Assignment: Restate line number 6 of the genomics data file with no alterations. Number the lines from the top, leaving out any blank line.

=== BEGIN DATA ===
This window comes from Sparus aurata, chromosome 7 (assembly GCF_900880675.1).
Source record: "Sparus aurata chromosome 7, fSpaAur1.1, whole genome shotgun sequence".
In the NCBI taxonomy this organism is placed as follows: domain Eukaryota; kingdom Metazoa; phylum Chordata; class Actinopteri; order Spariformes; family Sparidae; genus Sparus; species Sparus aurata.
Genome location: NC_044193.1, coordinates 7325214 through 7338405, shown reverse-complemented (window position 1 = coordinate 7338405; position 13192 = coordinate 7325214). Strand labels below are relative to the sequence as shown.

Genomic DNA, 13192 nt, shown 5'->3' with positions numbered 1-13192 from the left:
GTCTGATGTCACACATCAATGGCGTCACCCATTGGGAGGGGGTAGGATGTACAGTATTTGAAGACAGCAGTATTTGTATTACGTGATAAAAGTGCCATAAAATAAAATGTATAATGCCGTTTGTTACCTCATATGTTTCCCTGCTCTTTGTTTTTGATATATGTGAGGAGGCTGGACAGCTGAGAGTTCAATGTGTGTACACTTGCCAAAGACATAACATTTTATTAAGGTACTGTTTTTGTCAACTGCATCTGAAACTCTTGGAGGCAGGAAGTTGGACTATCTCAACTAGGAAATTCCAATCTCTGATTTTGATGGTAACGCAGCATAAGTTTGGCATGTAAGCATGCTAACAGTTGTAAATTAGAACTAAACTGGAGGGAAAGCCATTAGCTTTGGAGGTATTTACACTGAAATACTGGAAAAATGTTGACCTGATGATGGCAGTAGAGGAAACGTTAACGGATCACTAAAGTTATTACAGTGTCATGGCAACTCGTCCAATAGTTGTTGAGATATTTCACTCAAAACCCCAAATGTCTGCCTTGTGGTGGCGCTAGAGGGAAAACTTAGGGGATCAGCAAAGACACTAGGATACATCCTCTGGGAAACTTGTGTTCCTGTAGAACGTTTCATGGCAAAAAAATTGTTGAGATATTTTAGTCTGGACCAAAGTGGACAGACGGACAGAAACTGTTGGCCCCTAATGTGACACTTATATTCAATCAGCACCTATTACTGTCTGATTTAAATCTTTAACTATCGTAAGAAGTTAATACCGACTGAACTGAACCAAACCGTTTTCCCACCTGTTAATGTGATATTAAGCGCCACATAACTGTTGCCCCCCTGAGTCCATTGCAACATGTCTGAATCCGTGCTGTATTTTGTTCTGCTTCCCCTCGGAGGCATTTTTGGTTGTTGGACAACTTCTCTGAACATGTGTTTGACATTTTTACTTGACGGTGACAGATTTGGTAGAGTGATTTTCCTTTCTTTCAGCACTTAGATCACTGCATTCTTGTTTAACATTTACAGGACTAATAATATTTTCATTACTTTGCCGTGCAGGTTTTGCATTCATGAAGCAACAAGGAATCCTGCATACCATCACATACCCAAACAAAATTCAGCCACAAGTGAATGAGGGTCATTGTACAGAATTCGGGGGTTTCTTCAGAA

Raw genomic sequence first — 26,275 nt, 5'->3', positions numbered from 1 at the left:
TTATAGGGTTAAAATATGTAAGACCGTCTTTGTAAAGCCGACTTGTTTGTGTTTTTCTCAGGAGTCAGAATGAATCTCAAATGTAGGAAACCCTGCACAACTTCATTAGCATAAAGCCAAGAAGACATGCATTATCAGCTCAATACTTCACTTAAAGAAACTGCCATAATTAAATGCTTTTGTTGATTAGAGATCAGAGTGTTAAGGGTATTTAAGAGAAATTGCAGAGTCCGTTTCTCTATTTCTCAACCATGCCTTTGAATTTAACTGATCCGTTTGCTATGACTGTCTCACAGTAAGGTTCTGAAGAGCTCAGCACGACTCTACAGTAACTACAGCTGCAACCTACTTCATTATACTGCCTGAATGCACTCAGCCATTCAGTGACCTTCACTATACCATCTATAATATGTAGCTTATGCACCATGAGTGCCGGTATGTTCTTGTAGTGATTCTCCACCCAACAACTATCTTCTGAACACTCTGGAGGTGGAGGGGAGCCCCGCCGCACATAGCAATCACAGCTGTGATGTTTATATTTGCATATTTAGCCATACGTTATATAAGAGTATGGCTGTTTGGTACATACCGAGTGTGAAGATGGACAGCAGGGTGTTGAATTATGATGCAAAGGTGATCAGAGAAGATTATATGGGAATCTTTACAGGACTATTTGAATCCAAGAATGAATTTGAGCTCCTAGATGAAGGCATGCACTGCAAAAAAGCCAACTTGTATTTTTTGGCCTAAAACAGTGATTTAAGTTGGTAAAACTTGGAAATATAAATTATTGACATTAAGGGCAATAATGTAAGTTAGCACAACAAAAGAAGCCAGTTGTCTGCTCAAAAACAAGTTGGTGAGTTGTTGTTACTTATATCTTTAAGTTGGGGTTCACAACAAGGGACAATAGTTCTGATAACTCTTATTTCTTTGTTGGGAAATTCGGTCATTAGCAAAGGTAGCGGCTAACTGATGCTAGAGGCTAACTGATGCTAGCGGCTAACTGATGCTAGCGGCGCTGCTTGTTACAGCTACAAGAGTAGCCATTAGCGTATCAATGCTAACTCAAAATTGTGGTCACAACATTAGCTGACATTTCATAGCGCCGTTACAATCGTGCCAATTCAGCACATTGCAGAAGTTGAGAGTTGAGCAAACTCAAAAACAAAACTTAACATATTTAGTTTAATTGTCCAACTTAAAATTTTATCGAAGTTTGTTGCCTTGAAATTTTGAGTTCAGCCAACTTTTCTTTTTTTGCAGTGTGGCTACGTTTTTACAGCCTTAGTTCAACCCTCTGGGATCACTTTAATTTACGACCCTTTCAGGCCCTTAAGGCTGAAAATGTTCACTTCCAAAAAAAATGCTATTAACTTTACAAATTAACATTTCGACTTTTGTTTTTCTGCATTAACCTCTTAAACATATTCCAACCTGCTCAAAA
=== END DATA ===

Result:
GTCTGATGTCACACATCAATGGCGTCACCCATTGGGAGGGGGTAGGATGTACAGTATTTGAAGACAGCAGTATTTGTATTACGTGATAAAAGTGCCATAAAATAAAATGTATAATGCCGTTTGTTACCTCATATGTTTCCCTGCTCTTTGTTTTTGATATATGTGAGGAGGCTGGACAGCTGAGAGTTCAATGTGTGTACACTTGCCAAAGACATAACATTTTATTAAGGTACTGTTTTTGTCAACTGCATCTGAAACTCTTGGAGGCAGGAAGTTGGACTATCTCAACTAGGAAATTCCAATCTCTGATTTTGATGGTAACGCAGCATAAGTTTGGCATGTAAGCATGCTAACAGTTGTAAATTAGAACTAAACTGGAGGGAAAGCCATTAGCTTTGGAGGTATTTACACTGAAATACTGGAAAAATGTTGACCTGATGATGGCAGTAGAGGAAACGTTAACGGATCACTAAAGTTATTACAGTGTCATGGCAACTCGTCCAATAGTTGTTGAGATATTTCACTCAAAACCCCAAATGTCTGCCTTGTGGTGGCGCTAGAGGGAAAACTTAGGGGATCAGCAAAGACACTAGGATACATCCTCTGGGAAACTTGTGTTCCTGTAGAACGTTTCATGGCAAAAAAATTGTTGAGATATTTTAGTCTGGACCAAAGTGGACAGACGGACAGAAACTGTTGGCCCCTAATGTGACACTTATATTCAATCAGCACCTATTACTGTCTGATTTAAATCTTTAACTATCGTAAGAAGTTAATACCGACTGAACTGAACCAAACCGTTTTCCCACCTGTTAATGTGATATTAAGCGCCACATAACTGTTGCCCCCCTGAGTCCATTGCAACATGTCTGAATCCGTGCTGTATTTTGTTCTGCTTCCCCTCGGAGGCATTTTTGGTTGTTGGACAACTTCTCTGAACATGTGTTTGACATTTTTACTTGACGGTGACAGATTTGGTAGAGTGATTTTCCTTTCTTTCAGCACTTAGATCACTGCATTCTTGTTTAACATTTACAGGACTAATAATATTTTCATTACTTTGCCGTGCAGGTTTTGCATTCATGAAGCAACAAGGAATCCTGCATACCATCACATACCCAAACAAAATTCAGCCACAAGTGAATGAGGGTCATTGTACAGAATTCGGGGGTTTCTTCAGAA